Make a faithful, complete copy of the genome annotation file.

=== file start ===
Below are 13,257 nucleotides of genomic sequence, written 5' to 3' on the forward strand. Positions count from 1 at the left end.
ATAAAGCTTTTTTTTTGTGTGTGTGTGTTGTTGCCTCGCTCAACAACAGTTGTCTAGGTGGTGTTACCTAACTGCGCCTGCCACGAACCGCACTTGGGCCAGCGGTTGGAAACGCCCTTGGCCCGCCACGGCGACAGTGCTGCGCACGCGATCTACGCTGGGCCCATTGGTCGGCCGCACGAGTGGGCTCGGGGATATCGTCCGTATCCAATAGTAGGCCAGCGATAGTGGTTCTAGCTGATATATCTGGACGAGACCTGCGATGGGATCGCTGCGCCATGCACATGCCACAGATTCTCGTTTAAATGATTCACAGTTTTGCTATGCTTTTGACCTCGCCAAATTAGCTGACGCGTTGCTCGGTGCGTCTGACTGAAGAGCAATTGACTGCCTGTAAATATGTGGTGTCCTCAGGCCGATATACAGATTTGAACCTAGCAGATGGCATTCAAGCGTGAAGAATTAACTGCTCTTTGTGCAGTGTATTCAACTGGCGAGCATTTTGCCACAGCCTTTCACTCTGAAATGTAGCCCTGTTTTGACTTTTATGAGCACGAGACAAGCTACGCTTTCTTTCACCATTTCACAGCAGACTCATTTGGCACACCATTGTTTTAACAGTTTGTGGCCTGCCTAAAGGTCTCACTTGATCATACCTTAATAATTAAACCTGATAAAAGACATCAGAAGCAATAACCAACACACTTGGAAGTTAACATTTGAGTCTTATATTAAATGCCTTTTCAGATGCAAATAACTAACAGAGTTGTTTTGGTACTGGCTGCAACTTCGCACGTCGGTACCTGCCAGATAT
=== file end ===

Below are 13,257 nucleotides of genomic sequence, written 5' to 3' on the forward strand. Positions count from 1 at the left end.
ATAAAGCTTTTTTTTTGTGTGTGTGTGTTGTTGCCTCGCTCAACAACAGTTGTCTAGGTGGTGTTACCTAACTGCGCCTGCCACGAACCGCACTTGGGCCAGCGGTTGGAAACGCCCTTGGCCCGCCACGGCGACAGTGCTGCGCACGCGATCTACGCTGGGCCCATTGGTCGGCCGCACGAGTGGGCTCGGGGATATCGTCCGTATCCAATAGTAGGCCAGCGATAGTGGTTCTAGCTGATATATCTGGACGAGACCTGCGATGGGATCGCTGCGCCATGCACATGCCACAGATTCTCGTTTAAATGATTCACAGTTTTGCTATGCTTTTGACCTCGCCAAATTAGCTGACGCGTTGCTCGGTGCGTCTGACTGAAGAGCAATTGACTGCCTGTAAATATGTGGTGTCCTCAGGCCGATATACAGATTTGAACCTAGCAGATGGCATTCAAGCGTGAAGAATTAACTGCTCTTTGTGCAGTGTATTCAACTGGCGAGCATTTTGCCACAGCCTTTCACTCTGAAATGTAGCCCTGTTTTGACTTTTATGAGCACGAGACAAGCTACGCTTTCTTTCACCATTTCACAGCAGACTCATTTGGCACACCATTGTTTTAACAGTTTGTGGCCTGCCTAAAGGTCTCACTTGATCATACCTTAATAATTAAACCTGATAAAAGACATCAGAAGCAATAACCAACACACTTGGAAGTTAACATTTGAGTCTTATATTAAATGCCTTTTCAGATGCAAATAACTAACAGAGTTGTTTTGGTACTGGCTGCAACTTCGCACGTCGGTACCTGCCAGATAT